By: Maria Chavez, Cal Poly Bull Test Assistant Secretary, junior animal science major with a minor in biotechnology
On my first visit to Cal Poly, after a campus tour, I wandered into the Animal Science offices and met Beef Cattle Specialist Dr. Trennepohl. As she explained the department’s commitment to the Learn by Doing philosophy, she spoke with enthusiasm about something called Bull Test. After talking with her, I knew that Bull Test was an annual student-run event, it was an opportunity to better understand the beef cattle industry, and that it had a place for me if I wanted to get involved. I left that meeting excited and ready to commit to Cal Poly, but I wouldn’t really understand what Bull Test was until I became involved as a student over a year later.
Every year in late May, consignors from California and beyond bring their bulls to Cal Poly where they will stay for five months to take part in the Bull Test. All bulls must be yearlings born within a three-month window to qualify for the test. Once “on test”, the bulls are all fed the same TMR (total mixed ration), and live side by side at the Cal Poly Bull Test Facility. These consistencies in age, nutrition, and environment create a baseline which allows for easier measurement of each bull’s merits based solely on genetics.
Over the following three months the bull’s ADG (average daily gain) is calculated. Additionally, the bulls are tested for semen quality, and ultrasound is used to determine meat carcass traits such as the amount of rib and rump fat, ribeye area, and percent IMF (intramuscular fat). All of this data along with each bull’s EPDs (expected progeny differences), or the set of numeric values assigned to an animal based on its genome, is translated into a score using the Bull Test Index. Each value correlates to a specific trait important to the industry. Some examples include yearling weight, calving ease, and marbling. The bulls who meet the threshold index score qualify for the auction in early October.
The test is student-run, offering credit as an Animal Science Enterprise course each Spring. Enterprise members are assigned to committees according to their skills and interests including event planning, marketing, media, and nutrition. Additionally, all enterprise members assist with daily checks in which they monitor water supply, fencing, and observe the bulls for any signs of injury or illness. Members also attend weigh days and help work the bulls in the chute while learning how to administer vaccines and treat common ailments.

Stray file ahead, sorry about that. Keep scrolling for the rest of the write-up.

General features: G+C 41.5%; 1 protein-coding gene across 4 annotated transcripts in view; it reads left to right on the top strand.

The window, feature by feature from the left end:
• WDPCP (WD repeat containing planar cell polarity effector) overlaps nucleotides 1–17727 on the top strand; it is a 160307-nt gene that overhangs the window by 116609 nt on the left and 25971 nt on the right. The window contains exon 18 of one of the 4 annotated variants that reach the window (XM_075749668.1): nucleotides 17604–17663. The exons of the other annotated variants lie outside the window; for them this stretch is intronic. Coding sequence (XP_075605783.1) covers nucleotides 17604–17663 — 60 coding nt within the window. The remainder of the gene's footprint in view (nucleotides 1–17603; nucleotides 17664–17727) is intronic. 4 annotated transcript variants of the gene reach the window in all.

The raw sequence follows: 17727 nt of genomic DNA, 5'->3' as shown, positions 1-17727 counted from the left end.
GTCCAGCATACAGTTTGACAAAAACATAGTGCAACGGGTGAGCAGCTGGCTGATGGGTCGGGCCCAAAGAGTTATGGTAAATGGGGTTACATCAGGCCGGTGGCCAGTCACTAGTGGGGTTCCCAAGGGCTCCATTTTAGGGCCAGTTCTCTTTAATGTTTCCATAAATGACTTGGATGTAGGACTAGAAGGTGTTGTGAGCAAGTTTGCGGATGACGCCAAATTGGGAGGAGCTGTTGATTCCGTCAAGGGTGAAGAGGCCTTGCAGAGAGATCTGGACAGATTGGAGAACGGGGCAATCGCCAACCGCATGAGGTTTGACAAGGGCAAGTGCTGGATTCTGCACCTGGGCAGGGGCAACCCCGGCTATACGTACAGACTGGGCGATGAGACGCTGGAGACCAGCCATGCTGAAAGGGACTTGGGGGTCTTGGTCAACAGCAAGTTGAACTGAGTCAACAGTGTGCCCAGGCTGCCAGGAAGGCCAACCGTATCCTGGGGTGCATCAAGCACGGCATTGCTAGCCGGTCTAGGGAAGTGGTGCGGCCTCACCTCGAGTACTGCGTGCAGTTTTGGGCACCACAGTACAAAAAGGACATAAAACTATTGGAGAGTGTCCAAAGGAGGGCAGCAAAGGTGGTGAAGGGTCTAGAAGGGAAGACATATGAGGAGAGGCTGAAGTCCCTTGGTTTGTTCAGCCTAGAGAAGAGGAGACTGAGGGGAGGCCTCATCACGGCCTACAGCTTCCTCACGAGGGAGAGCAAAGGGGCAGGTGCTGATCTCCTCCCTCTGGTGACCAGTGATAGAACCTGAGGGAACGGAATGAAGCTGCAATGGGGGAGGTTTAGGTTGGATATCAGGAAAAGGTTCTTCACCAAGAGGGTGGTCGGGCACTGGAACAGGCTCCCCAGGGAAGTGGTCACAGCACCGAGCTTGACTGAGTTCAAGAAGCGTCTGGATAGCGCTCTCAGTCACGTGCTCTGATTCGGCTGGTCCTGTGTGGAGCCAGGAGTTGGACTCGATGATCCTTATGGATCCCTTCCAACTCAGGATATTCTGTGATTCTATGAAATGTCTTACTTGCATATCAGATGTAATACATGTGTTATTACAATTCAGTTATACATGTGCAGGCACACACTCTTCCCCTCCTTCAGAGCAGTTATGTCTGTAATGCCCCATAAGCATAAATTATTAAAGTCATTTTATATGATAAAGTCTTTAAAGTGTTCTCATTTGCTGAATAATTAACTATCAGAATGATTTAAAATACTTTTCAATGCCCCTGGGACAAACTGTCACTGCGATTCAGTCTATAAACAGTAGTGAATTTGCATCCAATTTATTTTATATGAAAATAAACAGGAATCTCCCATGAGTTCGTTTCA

In conjunction with this year’s sale, Cal Poly partnered with the National Cattlemen’s Beef Association to host a Stockmanship and Stewardship event. In the two days leading up to the sale, participants were able to attend educational workshops geared toward the modern-day beef cattle operation. Topics included meat fabrication and quality, Beef Quality Assurance, low-stress livestock handling, and herd health as well as stock dog and chute side demonstrations. Opportunities like this allow cattlemen and students to learn the latest livestock practices.
This year’s auction took place on October 1. In my mind and I am sure in many others, the day remains a blur. As soon as the buyers start to arrive, the sale seems to go by in only minutes. It’s a flurry of excitement and activity, but also the culmination of everyone’s hard work from the past 5 months. As the assistant secretary, my primary role was to help manage record keeping and paperwork. Throughout the day, I assisted with buyer number registration, bills of sale, and transportation documents. I also helped to set up the temporary office with the necessary computers and equipment to process the sales in real time. Other students were assigned to help the auctioneers at the sale block, sort bulls in the pens, record winning bidders, keep bulls moving through the sale ring, the list goes on and on. At the end of it all, I was truly amazed at all that we had accomplished. We had pulled off another successful sale day and Bull Test.
Cal Poly Bull Test began in 1965 with just one pair of two-year-old Hereford bulls. This year’s test drew almost 200 bulls from four breeds. The Bull Test is an institution and a tradition, but it remains relevant in the ever-changing landscape of beef production. For consignors, the test provides a third-party confirmation of their bull’s genetic merits which adds value to their animal. For cattlemen, the test provides an opportunity to view and purchase bulls for their operation with confidence. However, in my experience, the test provides the greatest benefits to Cal Poly students. I’m grateful for the experience and education that the Bull Test has provided me, and look forward to seeing what new opportunities next year brings.